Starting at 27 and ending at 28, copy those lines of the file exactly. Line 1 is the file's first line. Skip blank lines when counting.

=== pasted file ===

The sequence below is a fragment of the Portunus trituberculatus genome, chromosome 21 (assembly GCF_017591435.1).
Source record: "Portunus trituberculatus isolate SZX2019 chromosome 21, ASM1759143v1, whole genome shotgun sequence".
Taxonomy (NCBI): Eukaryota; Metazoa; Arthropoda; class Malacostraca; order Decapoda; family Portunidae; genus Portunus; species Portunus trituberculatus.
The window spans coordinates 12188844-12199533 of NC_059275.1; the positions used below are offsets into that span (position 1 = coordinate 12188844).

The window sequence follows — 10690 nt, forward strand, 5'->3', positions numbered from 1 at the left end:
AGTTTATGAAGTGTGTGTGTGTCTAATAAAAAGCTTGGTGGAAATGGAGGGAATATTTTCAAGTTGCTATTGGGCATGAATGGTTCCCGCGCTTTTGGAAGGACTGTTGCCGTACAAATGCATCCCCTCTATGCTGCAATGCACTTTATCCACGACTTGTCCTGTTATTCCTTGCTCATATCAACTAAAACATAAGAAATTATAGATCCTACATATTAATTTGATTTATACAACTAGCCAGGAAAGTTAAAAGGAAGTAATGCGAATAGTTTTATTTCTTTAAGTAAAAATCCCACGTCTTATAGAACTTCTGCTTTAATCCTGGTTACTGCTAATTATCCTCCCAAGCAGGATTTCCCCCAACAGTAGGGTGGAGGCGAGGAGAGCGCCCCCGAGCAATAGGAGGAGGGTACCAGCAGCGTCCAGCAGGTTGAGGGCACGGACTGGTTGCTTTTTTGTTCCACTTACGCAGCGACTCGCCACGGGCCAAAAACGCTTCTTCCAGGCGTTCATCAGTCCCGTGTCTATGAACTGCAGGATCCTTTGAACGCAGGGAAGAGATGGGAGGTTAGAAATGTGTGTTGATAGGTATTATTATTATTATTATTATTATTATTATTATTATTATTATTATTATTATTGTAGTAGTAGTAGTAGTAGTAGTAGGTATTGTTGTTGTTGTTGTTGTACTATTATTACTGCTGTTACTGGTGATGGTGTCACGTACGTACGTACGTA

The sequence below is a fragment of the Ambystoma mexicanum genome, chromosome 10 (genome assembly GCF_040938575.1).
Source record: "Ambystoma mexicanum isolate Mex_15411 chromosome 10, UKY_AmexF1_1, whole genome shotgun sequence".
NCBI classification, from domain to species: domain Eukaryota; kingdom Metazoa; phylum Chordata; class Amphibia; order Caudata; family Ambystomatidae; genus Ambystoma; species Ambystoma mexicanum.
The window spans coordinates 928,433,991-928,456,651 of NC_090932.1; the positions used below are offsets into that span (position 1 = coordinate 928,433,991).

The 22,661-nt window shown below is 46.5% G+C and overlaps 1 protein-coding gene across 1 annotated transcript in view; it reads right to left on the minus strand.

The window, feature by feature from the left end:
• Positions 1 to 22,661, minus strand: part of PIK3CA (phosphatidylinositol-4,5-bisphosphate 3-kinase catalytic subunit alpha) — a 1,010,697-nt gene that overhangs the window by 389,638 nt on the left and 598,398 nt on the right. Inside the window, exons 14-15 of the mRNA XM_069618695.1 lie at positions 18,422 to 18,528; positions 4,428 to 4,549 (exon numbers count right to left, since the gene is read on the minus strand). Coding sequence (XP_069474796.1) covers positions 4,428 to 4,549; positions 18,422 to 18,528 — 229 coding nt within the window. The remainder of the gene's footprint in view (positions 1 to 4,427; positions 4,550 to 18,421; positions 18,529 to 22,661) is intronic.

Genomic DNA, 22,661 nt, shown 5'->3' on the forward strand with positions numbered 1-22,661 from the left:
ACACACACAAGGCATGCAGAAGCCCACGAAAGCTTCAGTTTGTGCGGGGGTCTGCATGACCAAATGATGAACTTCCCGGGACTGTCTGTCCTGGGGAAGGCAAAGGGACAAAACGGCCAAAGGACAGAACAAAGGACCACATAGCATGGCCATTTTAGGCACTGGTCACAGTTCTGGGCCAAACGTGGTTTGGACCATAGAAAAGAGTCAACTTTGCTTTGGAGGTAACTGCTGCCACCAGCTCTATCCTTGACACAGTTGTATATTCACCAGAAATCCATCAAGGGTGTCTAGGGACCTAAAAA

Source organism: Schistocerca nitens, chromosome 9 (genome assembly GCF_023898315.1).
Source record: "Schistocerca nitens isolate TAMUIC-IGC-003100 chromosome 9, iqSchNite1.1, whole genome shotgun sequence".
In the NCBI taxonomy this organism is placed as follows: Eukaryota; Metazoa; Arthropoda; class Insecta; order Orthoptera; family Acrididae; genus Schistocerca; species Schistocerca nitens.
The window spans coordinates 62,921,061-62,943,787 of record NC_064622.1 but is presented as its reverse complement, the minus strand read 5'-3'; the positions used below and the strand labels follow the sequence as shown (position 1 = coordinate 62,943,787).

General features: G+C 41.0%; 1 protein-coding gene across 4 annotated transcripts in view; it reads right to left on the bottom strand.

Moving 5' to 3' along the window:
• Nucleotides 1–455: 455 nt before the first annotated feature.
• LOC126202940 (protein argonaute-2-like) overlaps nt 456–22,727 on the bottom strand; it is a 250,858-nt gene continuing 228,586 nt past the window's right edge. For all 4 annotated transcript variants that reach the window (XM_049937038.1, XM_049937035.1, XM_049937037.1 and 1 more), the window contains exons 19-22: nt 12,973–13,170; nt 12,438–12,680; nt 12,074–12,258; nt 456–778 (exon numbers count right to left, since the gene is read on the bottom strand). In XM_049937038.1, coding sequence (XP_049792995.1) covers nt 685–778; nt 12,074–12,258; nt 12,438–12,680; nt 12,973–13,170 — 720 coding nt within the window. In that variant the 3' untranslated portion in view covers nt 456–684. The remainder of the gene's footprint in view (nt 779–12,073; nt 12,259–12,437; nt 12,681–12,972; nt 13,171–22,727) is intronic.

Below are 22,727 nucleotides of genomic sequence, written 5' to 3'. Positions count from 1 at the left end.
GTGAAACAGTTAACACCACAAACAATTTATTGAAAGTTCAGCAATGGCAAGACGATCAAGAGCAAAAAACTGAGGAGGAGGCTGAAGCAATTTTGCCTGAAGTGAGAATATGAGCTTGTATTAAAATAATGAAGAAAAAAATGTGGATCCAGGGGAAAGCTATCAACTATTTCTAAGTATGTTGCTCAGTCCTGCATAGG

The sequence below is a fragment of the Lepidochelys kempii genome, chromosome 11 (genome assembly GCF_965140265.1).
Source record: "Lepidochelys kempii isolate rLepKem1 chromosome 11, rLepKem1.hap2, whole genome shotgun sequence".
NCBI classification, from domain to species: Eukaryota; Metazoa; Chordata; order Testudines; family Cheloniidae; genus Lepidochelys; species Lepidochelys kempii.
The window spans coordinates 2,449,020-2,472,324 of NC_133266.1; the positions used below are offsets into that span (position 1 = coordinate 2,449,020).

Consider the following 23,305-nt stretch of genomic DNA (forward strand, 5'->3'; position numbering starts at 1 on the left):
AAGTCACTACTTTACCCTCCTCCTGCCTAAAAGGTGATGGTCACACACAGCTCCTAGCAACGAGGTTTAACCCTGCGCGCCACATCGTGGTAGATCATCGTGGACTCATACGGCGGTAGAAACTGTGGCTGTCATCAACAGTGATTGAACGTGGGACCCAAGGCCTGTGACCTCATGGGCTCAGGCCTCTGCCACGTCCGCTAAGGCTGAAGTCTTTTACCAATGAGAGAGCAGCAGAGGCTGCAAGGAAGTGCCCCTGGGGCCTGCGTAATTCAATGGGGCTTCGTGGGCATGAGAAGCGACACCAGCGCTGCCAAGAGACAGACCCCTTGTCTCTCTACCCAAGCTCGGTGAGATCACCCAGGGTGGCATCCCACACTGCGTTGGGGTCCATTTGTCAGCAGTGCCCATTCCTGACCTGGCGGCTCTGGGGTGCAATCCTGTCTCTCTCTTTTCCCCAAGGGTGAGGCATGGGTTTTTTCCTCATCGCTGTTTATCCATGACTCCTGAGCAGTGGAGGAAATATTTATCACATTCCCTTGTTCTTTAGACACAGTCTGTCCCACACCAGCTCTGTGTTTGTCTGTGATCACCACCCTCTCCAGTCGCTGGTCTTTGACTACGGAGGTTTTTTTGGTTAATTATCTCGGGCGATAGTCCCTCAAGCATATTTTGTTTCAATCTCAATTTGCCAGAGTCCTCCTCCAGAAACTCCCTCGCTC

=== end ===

Source record: "Lepidochelys kempii isolate rLepKem1 chromosome 11, rLepKem1.hap2, whole genome shotgun sequence".
NCBI classification, from domain to species: Eukaryota; Metazoa; Chordata; order Testudines; family Cheloniidae; genus Lepidochelys; species Lepidochelys kempii.